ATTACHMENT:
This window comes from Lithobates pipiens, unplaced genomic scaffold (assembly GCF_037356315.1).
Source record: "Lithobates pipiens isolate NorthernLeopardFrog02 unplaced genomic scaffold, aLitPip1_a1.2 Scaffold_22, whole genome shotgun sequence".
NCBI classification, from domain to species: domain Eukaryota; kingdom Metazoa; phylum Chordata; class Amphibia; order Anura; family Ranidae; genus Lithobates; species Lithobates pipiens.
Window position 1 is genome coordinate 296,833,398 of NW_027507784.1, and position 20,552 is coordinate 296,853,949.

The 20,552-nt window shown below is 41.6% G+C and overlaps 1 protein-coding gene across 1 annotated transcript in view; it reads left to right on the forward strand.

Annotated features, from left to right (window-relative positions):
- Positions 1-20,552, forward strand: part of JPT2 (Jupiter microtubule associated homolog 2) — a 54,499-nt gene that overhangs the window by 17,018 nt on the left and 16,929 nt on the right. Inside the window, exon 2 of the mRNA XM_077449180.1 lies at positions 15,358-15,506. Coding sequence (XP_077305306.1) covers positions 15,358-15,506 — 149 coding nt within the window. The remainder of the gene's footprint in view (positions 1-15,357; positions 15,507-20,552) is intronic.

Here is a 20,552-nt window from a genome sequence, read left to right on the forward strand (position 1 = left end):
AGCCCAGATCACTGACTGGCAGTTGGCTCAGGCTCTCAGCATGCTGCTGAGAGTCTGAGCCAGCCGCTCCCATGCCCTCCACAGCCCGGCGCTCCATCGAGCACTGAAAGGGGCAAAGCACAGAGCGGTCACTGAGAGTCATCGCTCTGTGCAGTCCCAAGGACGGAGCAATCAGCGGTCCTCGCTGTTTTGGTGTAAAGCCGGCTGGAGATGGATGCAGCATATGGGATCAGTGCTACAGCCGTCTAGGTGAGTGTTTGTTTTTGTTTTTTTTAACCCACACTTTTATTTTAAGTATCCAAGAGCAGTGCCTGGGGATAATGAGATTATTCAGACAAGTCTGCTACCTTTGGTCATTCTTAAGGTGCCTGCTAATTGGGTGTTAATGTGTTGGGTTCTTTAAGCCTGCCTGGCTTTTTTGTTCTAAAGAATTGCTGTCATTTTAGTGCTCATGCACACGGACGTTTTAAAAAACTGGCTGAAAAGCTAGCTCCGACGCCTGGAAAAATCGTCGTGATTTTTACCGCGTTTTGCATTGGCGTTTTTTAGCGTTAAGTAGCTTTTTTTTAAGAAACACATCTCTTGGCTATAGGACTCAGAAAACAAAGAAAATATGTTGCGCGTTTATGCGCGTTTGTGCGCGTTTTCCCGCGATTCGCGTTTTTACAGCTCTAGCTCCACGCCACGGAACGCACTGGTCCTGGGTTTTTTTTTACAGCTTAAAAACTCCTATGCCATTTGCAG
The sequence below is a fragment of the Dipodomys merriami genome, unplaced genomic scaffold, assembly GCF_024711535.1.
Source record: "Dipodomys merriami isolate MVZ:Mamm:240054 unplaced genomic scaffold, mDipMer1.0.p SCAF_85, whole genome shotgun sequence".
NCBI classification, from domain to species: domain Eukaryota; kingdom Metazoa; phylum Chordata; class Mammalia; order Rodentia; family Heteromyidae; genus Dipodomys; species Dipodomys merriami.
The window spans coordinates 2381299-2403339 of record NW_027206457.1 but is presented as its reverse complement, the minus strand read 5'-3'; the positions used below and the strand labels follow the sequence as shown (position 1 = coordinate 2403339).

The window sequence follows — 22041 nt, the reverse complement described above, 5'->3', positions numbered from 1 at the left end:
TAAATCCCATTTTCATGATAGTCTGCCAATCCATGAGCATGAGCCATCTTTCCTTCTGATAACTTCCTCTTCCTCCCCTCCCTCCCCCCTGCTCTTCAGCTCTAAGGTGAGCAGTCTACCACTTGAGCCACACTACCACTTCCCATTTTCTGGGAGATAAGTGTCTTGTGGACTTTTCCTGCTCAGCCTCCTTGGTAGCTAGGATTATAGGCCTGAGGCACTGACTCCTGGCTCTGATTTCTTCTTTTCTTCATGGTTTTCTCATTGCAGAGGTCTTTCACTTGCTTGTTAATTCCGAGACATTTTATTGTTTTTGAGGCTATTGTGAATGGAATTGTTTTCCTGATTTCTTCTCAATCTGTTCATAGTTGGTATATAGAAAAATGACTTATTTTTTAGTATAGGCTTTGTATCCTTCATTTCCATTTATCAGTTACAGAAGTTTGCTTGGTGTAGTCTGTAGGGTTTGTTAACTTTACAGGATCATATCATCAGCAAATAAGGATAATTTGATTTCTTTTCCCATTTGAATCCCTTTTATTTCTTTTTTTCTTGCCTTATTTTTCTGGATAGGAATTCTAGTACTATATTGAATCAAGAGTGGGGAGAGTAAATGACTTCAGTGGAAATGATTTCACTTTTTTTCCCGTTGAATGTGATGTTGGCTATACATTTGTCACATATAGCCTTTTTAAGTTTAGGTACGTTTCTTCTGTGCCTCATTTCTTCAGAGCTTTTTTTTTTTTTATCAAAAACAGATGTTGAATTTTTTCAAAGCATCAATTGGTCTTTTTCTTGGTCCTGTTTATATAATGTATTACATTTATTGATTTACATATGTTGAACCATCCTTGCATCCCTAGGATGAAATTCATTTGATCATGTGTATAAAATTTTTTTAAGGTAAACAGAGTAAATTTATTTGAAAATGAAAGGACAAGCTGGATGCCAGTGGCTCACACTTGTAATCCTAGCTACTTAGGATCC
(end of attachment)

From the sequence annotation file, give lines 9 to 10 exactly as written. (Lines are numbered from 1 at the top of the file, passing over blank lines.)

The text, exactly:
AGCCCAGATCACTGACTGGCAGTTGGCTCAGGCTCTCAGCATGCTGCTGAGAGTCTGAGCCAGCCGCTCCCATGCCCTCCACAGCCCGGCGCTCCATCGAGCACTGAAAGGGGCAAAGCACAGAGCGGTCACTGAGAGTCATCGCTCTGTGCAGTCCCAAGGACGGAGCAATCAGCGGTCCTCGCTGTTTTGGTGTAAAGCCGGCTGGAGATGGATGCAGCATATGGGATCAGTGCTACAGCCGTCTAGGTGAGTGTTTGTTTTTGTTTTTTTTAACCCACACTTTTATTTTAAGTATCCAAGAGCAGTGCCTGGGGATAATGAGATTATTCAGACAAGTCTGCTACCTTTGGTCATTCTTAAGGTGCCTGCTAATTGGGTGTTAATGTGTTGGGTTCTTTAAGCCTGCCTGGCTTTTTTGTTCTAAAGAATTGCTGTCATTTTAGTGCTCATGCACACGGACGTTTTAAAAAACTGGCTGAAAAGCTAGCTCCGACGCCTGGAAAAATCGTCGTGATTTTTACCGCGTTTTGCATTGGCGTTTTTTAGCGTTAAGTAGCTTTTTTTTAAGAAACACATCTCTTGGCTATAGGACTCAGAAAACAAAGAAAATATGTTGCGCGTTTATGCGCGTTTGTGCGCGTTTTCCCGCGATTCGCGTTTTTACAGCTCTAGCTCCACGCCACGGAACGCACTGGTCCTGGGTTTTTTTTTACAGCTTAAAAACTCCTATGCCATTTGCAG
The sequence below is a fragment of the Dipodomys merriami genome, unplaced genomic scaffold, assembly GCF_024711535.1.